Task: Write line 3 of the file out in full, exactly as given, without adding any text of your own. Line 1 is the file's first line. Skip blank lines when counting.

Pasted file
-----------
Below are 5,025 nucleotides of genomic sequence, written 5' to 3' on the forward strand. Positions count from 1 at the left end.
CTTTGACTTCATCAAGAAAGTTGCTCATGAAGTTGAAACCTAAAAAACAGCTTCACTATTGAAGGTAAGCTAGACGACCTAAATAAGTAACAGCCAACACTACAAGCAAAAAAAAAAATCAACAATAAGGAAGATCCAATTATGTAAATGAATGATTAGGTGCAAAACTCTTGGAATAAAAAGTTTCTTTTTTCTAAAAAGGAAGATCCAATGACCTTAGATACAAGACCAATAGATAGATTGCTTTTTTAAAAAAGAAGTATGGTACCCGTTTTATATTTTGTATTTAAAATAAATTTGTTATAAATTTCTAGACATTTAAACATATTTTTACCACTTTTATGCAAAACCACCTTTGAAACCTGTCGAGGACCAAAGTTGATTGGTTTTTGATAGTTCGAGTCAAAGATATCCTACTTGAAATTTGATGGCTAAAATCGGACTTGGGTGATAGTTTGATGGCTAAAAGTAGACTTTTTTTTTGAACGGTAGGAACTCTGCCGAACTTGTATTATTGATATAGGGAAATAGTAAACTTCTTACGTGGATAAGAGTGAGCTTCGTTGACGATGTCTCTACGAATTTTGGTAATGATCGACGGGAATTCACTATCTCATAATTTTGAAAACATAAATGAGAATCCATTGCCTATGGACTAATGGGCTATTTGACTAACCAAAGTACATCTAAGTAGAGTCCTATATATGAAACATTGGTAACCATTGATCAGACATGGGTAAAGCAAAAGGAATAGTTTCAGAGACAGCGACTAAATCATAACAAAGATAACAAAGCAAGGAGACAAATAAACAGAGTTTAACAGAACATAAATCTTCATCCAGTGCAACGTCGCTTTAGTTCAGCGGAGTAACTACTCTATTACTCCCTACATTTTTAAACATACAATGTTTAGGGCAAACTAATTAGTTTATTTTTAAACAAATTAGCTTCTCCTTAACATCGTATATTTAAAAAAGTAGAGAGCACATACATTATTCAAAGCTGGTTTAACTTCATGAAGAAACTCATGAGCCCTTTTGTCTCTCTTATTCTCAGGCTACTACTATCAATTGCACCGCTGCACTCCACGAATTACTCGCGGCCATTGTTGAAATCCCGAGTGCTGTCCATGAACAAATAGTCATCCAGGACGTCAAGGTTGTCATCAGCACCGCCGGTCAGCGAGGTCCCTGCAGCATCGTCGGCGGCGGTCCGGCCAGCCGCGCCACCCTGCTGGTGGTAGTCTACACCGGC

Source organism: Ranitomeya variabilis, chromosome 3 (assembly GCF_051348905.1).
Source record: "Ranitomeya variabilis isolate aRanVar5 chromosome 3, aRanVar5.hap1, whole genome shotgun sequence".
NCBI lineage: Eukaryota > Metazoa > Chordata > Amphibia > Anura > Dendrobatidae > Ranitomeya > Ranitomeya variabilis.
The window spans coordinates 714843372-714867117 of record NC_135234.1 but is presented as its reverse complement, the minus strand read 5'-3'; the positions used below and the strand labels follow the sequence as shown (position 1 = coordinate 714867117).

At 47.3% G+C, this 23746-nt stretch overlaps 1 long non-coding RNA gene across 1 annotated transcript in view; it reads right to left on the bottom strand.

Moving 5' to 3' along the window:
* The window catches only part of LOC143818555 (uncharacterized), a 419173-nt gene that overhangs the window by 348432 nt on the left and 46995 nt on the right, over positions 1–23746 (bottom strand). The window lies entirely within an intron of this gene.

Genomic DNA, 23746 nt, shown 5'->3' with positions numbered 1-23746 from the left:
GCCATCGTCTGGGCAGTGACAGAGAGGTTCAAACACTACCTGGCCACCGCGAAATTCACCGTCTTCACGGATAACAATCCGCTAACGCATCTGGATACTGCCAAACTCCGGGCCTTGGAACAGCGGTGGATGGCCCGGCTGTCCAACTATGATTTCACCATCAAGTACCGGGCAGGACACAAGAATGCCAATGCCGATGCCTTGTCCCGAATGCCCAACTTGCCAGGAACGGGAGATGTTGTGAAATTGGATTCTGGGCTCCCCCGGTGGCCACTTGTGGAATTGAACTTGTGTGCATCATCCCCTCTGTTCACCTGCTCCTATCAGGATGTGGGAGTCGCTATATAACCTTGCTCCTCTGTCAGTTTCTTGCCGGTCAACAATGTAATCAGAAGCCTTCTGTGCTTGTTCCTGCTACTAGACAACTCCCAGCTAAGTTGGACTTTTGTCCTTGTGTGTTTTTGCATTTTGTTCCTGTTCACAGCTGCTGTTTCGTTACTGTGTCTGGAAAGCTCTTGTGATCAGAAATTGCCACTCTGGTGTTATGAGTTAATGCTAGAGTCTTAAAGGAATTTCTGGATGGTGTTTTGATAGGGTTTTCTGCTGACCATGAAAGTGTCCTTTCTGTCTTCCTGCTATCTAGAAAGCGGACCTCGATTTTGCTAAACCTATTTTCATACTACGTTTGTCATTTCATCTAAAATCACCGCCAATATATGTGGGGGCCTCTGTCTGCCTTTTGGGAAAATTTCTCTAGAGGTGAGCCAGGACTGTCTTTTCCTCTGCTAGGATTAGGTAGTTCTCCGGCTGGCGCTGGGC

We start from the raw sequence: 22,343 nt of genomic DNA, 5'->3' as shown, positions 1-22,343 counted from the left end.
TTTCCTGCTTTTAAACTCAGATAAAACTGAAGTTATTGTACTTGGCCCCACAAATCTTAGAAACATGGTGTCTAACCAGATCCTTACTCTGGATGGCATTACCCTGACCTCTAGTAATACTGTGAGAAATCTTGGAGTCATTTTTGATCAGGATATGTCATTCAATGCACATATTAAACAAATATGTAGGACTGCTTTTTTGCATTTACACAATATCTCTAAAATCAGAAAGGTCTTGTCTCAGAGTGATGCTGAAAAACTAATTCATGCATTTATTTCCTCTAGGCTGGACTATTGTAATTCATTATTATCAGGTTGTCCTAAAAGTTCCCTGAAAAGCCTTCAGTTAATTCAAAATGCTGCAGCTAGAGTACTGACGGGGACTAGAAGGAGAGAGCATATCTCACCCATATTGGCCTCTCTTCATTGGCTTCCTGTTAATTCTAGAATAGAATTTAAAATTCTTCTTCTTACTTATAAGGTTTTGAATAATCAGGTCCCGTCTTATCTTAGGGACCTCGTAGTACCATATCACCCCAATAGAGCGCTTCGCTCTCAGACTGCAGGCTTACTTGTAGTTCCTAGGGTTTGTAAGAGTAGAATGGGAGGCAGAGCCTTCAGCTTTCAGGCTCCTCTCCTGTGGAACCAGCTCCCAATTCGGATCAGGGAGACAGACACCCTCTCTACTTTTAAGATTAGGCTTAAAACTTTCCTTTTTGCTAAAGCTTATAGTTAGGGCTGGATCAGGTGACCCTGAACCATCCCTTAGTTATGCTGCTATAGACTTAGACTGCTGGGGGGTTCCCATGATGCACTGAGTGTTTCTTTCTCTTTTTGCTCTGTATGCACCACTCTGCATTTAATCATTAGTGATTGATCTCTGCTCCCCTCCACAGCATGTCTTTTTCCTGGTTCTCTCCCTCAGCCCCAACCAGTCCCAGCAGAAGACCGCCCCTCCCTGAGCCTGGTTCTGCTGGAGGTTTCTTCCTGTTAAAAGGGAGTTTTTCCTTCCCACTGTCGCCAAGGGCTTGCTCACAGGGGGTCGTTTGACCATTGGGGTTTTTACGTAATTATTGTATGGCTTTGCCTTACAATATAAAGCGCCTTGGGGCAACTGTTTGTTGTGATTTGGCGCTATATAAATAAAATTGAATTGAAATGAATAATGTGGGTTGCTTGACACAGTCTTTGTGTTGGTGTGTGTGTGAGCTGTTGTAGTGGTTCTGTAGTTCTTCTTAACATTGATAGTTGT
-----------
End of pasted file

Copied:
Source organism: Ranitomeya variabilis, chromosome 3 (assembly GCF_051348905.1).